Wednesday, March 18, 2009

Maple Sugar Event at the Rocks Estate

Get your sweet tooth ready! Maple sugaring marks the end of a long New Hampshire winter and brings bright thoughts of spring. Join us to hear the legend of how maple sugaring began, why sap flows, and how to ID a tree. You can also join a horse-drawn wagon ride to tap your own maple tree and learn the process of how sap changes to syrup. Finish the day with donuts, homemade sour pickles and maple syrup. Program is approximately two hours long.

This Saturday March 21, 2009, we will be offering a trip to the Rocks Estate for a hands on event in making Maple Syrup. Please contact me for sign up.

Tuesday, March 17, 2009

Maple Syrup is Flowing.

The sweet stuff is flowing. Maple Syrup season is upon us. (a sure sign of the end Winter). The sap that has been frozen inside the trees all winter is now being released and will be turned into Maple Syrup to go with you pancakes.

Yesterday I had the opportunity to visit our local sugarhouse in North Woodstock. Fadden's Suagrhouse is an award winning Maple Syrup producer. In 2008 they won the award for best Maple Syrup in 2007 in New Hampshire. They have won this award, the Carlisle Trophy, a total of 5 times. Fadden's has been producing Maple Syrup since the 1800's but only since the 1930's have they been doing it to the public. The Fadden family has a long proud history in the town of North Woodstock having settled there before it was officially a town.

In the above picture you can see a drop of raw Maple Sap. This is one drop and it takes 64,000 of these drops to make 1 gallon of Sap. This is what Jim Fadden uses to determine how the sap is running for the day. The tap is located right outside of his Sugar House and saves him a trip into the woods to his sugar bush. Jimmy uses this to see how the sap is flowing, multiply this time 6,000 taps and you get a lot of syrup. The picture also shows the old-fashioned way syrup used to be collected.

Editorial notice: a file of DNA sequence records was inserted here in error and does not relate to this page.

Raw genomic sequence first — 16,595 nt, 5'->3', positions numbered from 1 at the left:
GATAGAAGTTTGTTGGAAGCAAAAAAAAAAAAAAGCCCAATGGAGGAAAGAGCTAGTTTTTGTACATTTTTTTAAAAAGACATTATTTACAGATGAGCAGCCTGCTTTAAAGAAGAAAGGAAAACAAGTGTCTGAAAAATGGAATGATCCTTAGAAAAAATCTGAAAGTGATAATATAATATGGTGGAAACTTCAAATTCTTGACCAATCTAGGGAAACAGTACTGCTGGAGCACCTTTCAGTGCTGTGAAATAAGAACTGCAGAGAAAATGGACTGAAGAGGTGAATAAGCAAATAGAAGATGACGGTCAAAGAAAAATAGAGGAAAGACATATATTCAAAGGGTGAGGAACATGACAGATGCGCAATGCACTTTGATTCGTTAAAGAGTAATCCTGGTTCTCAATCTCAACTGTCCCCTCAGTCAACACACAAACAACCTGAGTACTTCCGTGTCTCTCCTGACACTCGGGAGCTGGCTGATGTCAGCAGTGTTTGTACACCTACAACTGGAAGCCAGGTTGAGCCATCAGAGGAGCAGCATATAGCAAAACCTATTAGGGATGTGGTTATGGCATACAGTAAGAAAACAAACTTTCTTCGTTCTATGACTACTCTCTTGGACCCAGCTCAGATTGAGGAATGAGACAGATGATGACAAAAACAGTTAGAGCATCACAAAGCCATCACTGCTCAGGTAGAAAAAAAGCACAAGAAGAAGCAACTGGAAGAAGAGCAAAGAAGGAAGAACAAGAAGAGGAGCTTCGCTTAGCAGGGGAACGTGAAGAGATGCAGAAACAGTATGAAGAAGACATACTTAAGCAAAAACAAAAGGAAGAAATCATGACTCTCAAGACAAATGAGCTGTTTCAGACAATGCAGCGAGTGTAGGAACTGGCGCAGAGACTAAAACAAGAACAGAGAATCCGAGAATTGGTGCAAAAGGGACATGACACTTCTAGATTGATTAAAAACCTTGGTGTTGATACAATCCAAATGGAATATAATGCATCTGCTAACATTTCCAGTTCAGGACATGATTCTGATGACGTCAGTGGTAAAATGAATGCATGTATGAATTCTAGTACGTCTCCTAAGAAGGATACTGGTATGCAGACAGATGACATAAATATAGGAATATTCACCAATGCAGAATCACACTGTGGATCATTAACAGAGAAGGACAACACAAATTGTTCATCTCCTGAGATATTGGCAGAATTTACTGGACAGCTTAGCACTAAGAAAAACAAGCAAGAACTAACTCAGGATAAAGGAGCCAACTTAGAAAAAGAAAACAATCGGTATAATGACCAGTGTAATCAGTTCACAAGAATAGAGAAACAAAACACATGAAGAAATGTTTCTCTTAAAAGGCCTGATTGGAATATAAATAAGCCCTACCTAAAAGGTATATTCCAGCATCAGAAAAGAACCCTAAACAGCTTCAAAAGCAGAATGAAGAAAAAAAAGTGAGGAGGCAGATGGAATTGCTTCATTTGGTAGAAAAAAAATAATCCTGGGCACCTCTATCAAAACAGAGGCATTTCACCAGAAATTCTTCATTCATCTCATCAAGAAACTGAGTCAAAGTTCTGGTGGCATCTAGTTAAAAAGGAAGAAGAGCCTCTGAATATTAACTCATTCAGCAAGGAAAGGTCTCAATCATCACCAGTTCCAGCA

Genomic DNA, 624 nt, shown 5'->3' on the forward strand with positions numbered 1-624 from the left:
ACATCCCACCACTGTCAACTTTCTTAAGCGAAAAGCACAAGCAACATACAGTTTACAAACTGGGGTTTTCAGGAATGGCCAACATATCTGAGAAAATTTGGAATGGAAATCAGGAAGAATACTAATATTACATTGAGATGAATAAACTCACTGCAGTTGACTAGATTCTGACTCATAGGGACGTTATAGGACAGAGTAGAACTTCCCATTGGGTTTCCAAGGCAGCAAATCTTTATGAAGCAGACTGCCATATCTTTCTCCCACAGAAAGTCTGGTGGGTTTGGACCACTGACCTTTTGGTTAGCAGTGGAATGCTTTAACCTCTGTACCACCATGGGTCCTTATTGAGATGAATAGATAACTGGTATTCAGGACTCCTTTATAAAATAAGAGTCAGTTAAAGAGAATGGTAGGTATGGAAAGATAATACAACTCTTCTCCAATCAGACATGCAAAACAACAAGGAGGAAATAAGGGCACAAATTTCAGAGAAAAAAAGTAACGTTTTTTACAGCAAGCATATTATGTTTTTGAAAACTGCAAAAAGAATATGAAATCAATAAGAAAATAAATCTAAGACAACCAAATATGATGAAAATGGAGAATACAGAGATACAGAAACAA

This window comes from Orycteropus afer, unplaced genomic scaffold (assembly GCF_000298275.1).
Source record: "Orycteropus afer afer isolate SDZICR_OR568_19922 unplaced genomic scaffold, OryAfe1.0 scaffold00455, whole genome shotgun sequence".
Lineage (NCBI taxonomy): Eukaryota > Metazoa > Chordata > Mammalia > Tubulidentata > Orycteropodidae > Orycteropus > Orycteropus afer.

Today they use plastic taps and tubing. Fadden's has about 6,000 taps and about 15 miles of tubing which connect to pipes that guide the sap into holding tanks. A typical tree will produce about 1-1.5 gallons of sap per day. Ideal weather conditions are mild days with temperatures in the upper 30's or low 40's to help thaw the sap and then cold nights with temperatures falling into the teens to freeze the sap. Out of the 6,000 gallons he will collect in one day he will only generate about 120 gallons of Maple Syrup. It takes about 50 gallons of raw sap to boil down to 1 gallon of Maple Syrup.

The sap is collected at a central location. It is then pumped into the back of a truck and brought back to the Sugarhouse. From here it is put into a holding tank where it will then start the process to make Maple Syrup.

The quicker the syrup is sent to the evaporator the better tasting the syrup will be. Fadden's sugar house is a modern day producer. The next step is to send the syrup into the reverse osmosis filtering system where 70% of the water is removed from the sap. The discarded water is put into tanks to save for later when they clean the lines.

If you have had bottled water or have heard of reverse osmosis, usually the discarded product is undesirable, however in the sugaring, the discarded product is exactly what they want. The water is removed like normal, but the "dirt" is the sap that they need.

The sap is then put into another holding tank before it is sent into the evaporator where it is boiled down to syrup. I was able to sample some of the fresh made product and mmm it was sweet.

The sap is brought to a boil of about 219 degrees before it finally filtered one last time to be bottled. The process take s a little while to complete. The evaporator will occasionally "burp" out the almost finished product into a bucket. From here it it is filtered one last time to take out any particles or impurities that may have passed through. They can boil about 1000 gallons of sap per hour.

Pictured below are the father and son team of Jimmy(right) and James (left) Fadden who produce Fadden's Maple Syrup.

Here are the samples of syrup that they use for grading. Each bottle represents each day that they were able to boil. The bottle to the right was the syrup which was made while I was there on March 16,2009

If your in the area stop by Peg's Restaurant and enjoy some of Fadden Maple Syrup or look for them online at

Monday, March 2, 2009

Helpful Driving Directions for Spring

One of the annual rites of Spring is the Frost Heave. Many of the roads here in the White Mountains will suffer from this condition over the 4-6 Weeks. I have had several guests follow their GPS directions and come up I-91 through Vermont. One of the problems is that the GPS does not know how bad some of the roads are, and after 40 miles of bumps, your car may need an alignment.

If you will be planning on traveling here via I-91 If you follow these directions that I have posted, then you will go over the fewest amount of Frost Heaves. The worst part of the trip will be Route 112 from Bath to Woodstock before you past Lost River.

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